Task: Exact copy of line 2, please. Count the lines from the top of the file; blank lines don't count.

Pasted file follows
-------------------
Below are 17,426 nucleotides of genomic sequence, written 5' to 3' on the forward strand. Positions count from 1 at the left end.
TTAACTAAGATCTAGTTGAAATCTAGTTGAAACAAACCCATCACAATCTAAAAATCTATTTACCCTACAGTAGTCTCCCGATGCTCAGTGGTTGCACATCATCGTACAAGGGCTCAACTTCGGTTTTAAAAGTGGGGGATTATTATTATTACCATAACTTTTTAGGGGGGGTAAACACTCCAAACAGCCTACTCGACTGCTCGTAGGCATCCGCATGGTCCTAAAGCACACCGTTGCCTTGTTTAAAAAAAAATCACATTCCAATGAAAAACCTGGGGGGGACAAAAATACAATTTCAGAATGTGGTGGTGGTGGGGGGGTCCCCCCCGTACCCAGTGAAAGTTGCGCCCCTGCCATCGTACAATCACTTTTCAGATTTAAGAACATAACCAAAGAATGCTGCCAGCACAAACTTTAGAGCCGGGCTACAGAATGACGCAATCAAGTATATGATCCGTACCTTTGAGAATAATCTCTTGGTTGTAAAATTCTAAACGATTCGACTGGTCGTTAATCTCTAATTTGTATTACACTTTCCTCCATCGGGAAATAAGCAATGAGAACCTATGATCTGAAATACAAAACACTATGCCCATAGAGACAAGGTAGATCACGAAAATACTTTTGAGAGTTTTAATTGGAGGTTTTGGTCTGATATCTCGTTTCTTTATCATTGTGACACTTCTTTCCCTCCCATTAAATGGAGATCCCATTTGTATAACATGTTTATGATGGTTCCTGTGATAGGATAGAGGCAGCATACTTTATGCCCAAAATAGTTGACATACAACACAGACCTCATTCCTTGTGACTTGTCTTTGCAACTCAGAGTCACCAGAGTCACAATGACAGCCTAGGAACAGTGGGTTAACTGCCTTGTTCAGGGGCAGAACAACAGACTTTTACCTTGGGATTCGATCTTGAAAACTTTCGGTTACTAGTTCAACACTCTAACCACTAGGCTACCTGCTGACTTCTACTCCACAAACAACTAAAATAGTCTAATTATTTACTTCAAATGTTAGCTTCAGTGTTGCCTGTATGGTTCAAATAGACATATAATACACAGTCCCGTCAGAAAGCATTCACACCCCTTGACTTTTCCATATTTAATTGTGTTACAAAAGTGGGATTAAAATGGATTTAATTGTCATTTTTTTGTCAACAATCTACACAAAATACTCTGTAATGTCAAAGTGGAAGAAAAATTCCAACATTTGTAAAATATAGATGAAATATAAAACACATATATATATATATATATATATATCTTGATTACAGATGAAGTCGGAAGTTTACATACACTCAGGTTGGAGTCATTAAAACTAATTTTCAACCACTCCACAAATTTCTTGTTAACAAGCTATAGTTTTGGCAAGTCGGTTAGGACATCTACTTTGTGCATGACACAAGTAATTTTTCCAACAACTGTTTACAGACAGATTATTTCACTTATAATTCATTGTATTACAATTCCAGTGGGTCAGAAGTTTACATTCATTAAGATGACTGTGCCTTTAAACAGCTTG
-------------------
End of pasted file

TTAACTAAGATCTAGTTGAAATCTAGTTGAAACAAACCCATCACAATCTAAAAATCTATTTACCCTACAGTAGTCTCCCGATGCTCAGTGGTTGCACATCATCGTACAAGGGCTCAACTTCGGTTTTAAAAGTGGGGGATTATTATTATTACCATAACTTTTTAGGGGGGGTAAACACTCCAAACAGCCTACTCGACTGCTCGTAGGCATCCGCATGGTCCTAAAGCACACCGTTGCCTTGTTTAAAAAAAAATCACATTCCAATGAAAAACCTGGGGGGGACAAAAATACAATTTCAGAATGTGGTGGTGGTGGGGGGGTCCCCCCCGTACCCAGTGAAAGTTGCGCCCCTGCCATCGTACAATCACTTTTCAGATTTAAGAACATAACCAAAGAATGCTGCCAGCACAAACTTTAGAGCCGGGCTACAGAATGACGCAATCAAGTATATGATCCGTACCTTTGAGAATAATCTCTTGGTTGTAAAATTCTAAACGATTCGACTGGTCGTTAATCTCTAATTTGTATTACACTTTCCTCCATCGGGAAATAAGCAATGAGAACCTATGATCTGAAATACAAAACACTATGCCCATAGAGACAAGGTAGATCACGAAAATACTTTTGAGAGTTTTAATTGGAGGTTTTGGTCTGATATCTCGTTTCTTTATCATTGTGACACTTCTTTCCCTCCCATTAAATGGAGATCCCATTTGTATAACATGTTTATGATGGTTCCTGTGATAGGATAGAGGCAGCATACTTTATGCCCAAAATAGTTGACATACAACACAGACCTCATTCCTTGTGACTTGTCTTTGCAACTCAGAGTCACCAGAGTCACAATGACAGCCTAGGAACAGTGGGTTAACTGCCTTGTTCAGGGGCAGAACAACAGACTTTTACCTTGGGATTCGATCTTGAAAACTTTCGGTTACTAGTTCAACACTCTAACCACTAGGCTACCTGCTGACTTCTACTCCACAAACAACTAAAATAGTCTAATTATTTACTTCAAATGTTAGCTTCAGTGTTGCCTGTATGGTTCAAATAGACATATAATACACAGTCCCGTCAGAAAGCATTCACACCCCTTGACTTTTCCATATTTAATTGTGTTACAAAAGTGGGATTAAAATGGATTTAATTGTCATTTTTTTGTCAACAATCTACACAAAATACTCTGTAATGTCAAAGTGGAAGAAAAATTCCAACATTTGTAAAATATAGATGAAATATAAAACACATATATATATATATATATATATATCTTGATTACAGATGAAGTCGGAAGTTTACATACACTCAGGTTGGAGTCATTAAAACTAATTTTCAACCACTCCACAAATTTCTTGTTAACAAGCTATAGTTTTGGCAAGTCGGTTAGGACATCTACTTTGTGCATGACACAAGTAATTTTTCCAACAACTGTTTACAGACAGATTATTTCACTTATAATTCATTGTATTACAATTCCAGTGGGTCAGAAGTTTACATTCATTAAGATGACTGTGCCTTTAAACAGCTTG